On paper, a series between the Yankees and the Twins — the league's second and third-ranked teams on the most recent Hit List — ought to be a competitive one. The Yanks are of course perennial contenders who've made the postseason 14 times in the past 15 seasons, while the Twins have reached October five times in the past eight years. Yet if there's one sure thing about the two teams over the latter span, it's that the Yankees have pushed the Twins around consistently. From 2002 through 2009, they won 41 of 55 regular season contests between the two teams, and nine out of 11 in the postseason, ending the Twins' title hopes in 2003, 2004, and last October. They've particularly mastered the Twins at home; Friday night's come-from-behind win, fueled by Alex Rodriguez's seventh-inning grand slam, marked their 24th victory in the matchup's last 27 regular-season contests in the Bronx.

That game seemed to be handed to the Yankees on a silver platter by Twins manager Ron Gardenhire. Protecting a 4-3 lead in the bottom of the seventh, the skipper defied a pair of small sample size showings heavily tilted in favor of the marquee slugger. With two on and one out, Gardenhire ordered reliever Brian Duensing to intentionally walk Mark Teixeira to load the bases and face Rodriguez, who to that point had gone 3-for-3 with a homer and 10 RBI on such occasions — to say nothing of the man's 18 career grand slams. Gardenhire then tabbed Matt Guerrier, against whom Rodriguez was 4-for-6 with three homers. Small samples, yes, but so decisive that one would have expected gut instinct to trump statistical significance. Two pitches later the Yanks led 7-4, Rodriguez owned his 19th grand slam (tied with Eddie Murray for third all-time) and even spiffier splits, and the notion that the Twins have been snakebit in the Bronx was further reinforced.

That one in the books, Saturday's matchup paired two southpaws on comeback trails of sorts, Andy Petttitte and Francisco Liriano. Ever the stubborn plowhorse, Pettitte had much to his chagrin skipped a previous turn in the rotation after elbow stiffness forced an early departure from his May 5 start. The injury interrupted what had been the best season-opening stretch of the 37-year-old's career thanks to his aversion to the longball. Looking at his first six starts of each year (not including his relief appearances):

Year     IP    H  HR   BB   SO    ERA
2010   39.0   34   1   13   27   2.08
1997   42.7   38   3   13   27   2.32
1998   40.3   42   1   16   33   2.45
2001   44.3   48   3    7   30   3.05
2007   34.0   35   2   15   22   3.18
2005   39.0   39   3    9   24   3.23
2004   33.3   26   1   14   36   3.51
1995   37.3   42   5   13   19   3.86
2008   36.7   41   5   11   20   3.93
2003   36.3   38   2   11   30   3.96
2009   39.0   42   5   11   23   4.38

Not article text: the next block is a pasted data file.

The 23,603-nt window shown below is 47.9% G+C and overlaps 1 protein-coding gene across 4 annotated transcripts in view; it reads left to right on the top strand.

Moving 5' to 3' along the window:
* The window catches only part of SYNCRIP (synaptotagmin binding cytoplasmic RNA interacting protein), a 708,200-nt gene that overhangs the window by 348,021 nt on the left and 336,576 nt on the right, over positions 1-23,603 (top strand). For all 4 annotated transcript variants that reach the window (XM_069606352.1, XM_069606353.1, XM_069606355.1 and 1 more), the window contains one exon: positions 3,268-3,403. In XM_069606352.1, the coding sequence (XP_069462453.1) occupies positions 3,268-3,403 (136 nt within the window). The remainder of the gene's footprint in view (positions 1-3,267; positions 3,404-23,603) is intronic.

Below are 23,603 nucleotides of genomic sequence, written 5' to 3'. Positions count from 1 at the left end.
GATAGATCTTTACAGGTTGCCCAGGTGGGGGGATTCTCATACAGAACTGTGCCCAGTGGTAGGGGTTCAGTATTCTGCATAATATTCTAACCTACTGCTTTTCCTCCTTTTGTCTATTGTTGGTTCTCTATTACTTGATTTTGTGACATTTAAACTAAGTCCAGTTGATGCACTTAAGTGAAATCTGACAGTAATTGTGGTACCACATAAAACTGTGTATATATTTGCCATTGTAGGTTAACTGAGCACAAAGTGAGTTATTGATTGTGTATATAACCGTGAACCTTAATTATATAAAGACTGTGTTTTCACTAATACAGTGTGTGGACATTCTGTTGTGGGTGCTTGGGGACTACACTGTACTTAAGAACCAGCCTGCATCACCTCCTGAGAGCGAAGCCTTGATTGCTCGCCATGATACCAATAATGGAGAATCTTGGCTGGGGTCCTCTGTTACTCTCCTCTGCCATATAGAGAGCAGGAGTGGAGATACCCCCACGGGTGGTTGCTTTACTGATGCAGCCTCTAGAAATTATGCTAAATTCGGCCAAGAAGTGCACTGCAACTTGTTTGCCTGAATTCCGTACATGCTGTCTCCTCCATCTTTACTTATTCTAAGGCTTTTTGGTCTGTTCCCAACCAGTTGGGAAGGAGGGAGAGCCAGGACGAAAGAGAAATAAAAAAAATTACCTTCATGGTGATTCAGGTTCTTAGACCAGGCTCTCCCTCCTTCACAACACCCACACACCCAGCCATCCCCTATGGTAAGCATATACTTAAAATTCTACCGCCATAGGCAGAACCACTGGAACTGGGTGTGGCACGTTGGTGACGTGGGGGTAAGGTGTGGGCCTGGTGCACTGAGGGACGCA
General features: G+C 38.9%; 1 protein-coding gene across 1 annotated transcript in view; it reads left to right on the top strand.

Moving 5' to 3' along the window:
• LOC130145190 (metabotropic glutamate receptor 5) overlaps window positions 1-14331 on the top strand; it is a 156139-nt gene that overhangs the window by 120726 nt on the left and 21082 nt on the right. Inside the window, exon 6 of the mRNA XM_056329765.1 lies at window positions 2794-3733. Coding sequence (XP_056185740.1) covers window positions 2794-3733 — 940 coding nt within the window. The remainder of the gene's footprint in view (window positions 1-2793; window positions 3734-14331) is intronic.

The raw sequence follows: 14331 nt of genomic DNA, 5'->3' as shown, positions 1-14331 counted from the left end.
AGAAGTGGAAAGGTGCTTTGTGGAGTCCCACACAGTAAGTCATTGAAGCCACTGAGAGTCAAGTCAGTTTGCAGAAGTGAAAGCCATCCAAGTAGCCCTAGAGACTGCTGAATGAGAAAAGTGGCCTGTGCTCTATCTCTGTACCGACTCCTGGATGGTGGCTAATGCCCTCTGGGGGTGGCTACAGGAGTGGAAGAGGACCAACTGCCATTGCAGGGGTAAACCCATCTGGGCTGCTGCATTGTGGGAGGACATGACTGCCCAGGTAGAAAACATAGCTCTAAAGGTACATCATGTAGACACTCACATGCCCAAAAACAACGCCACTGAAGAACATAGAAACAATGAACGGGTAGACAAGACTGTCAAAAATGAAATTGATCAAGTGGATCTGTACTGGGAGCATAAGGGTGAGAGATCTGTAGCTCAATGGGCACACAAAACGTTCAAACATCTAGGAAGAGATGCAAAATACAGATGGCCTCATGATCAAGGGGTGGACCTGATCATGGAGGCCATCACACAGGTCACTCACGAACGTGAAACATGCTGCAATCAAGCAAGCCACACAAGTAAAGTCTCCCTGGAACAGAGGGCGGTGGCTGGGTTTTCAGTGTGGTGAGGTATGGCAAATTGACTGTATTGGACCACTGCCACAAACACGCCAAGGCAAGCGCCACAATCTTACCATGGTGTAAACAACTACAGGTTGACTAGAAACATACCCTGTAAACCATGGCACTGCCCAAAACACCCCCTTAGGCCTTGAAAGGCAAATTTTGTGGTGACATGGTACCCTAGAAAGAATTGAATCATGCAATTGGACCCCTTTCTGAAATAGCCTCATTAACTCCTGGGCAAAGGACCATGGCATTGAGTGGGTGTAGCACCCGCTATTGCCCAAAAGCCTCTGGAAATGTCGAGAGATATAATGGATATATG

2000   31.3   36   4   16   24   4.88
2002   25.7   37   3   13   13   4.91
1996   36.0   46   3   11   21   5.00
1999   35.0   40   4   14   22   5.14
2006   36.0   47   7   13   29   5.25

The fickle thoroughbred Liriano's return, on the other hand, is from the edge of oblivion reached in the wake of the 2006 Tommy John surgery which provided a bitter end to a dazzling rookie season. He missed all of 2007, made an uneven showing punctuated by some battles with club brass in 2008, then was stomped for a 5.80 last year. Only recently has he begun to look like the 2006 model ace-in-the-making again; thanks to a 23-inning scoreless streak back in April, he brought a 2.36 ERA and 8.4 K/9 into the game, and had yet to allow a homer in 42 innings — numbers good enough to rank him fifth in the league with a .663 Support Neutral Winning Percentage.

Both lineups exhibited dents due to injury. For the Twins, J.J. Hardy's wrist woes had Ron Gardenhire playing Brendan Harris at shortstop and Nick Punto at third; no member of that trio is hitting much, but the man with the highest True Average of the three (a whopping .250) was the one absent. The Twins' lineup also featured Joe Mauer as the designated hitter, with Drew Butera behind the plate. Phenom Wilson Ramos, who when Mauer was sidelined by a bruised heel collected four hits in his major league debut and then three more the next night, was sent down earlier in the week once the superstar's 10-day respite from the tools of ignorance had ended. With Mauer at DH and a lefty on the mound, both struggling Jason Kubel (.224/.345/.316) and slugging Jim Thome (.250/.379/.528) were consigned to the bench.

Mauer's opposite number, Jorge Posada, was also DHing, with Francisco Cervelli behind the plate, an alignment that may become more common given the combination of Posada's recent knee injury, the general decline of his receiving skills, Nick Johnson's wrist injury (which could cost him most of the summer) and Cervelli's sparkplug play. On Friday night, the 24-year-old backup backstop had kindled the decisive seventh-inning rally with an infield single to lead off the frame, and one inning later he ripped an RBI triple down the first base line, lifting his batting line to .415/.483/.528 and triggering further discussions of Jazayerli's Law of Backup Catchers. With Curtis Granderson on the shelf until next month due to a groin injury and a southpaw on the mound, lefty-mashing Marcus Thames drew the start in left, with Brett Gardner shifting over to center. Nick Swisher, who had departed Friday night's game in the second inning after aggravating a mild strain in his left biceps, was back in the lineup despite by his own admission being well below 100 percent; his injury apparently isn't as much of a problem batting from the right side.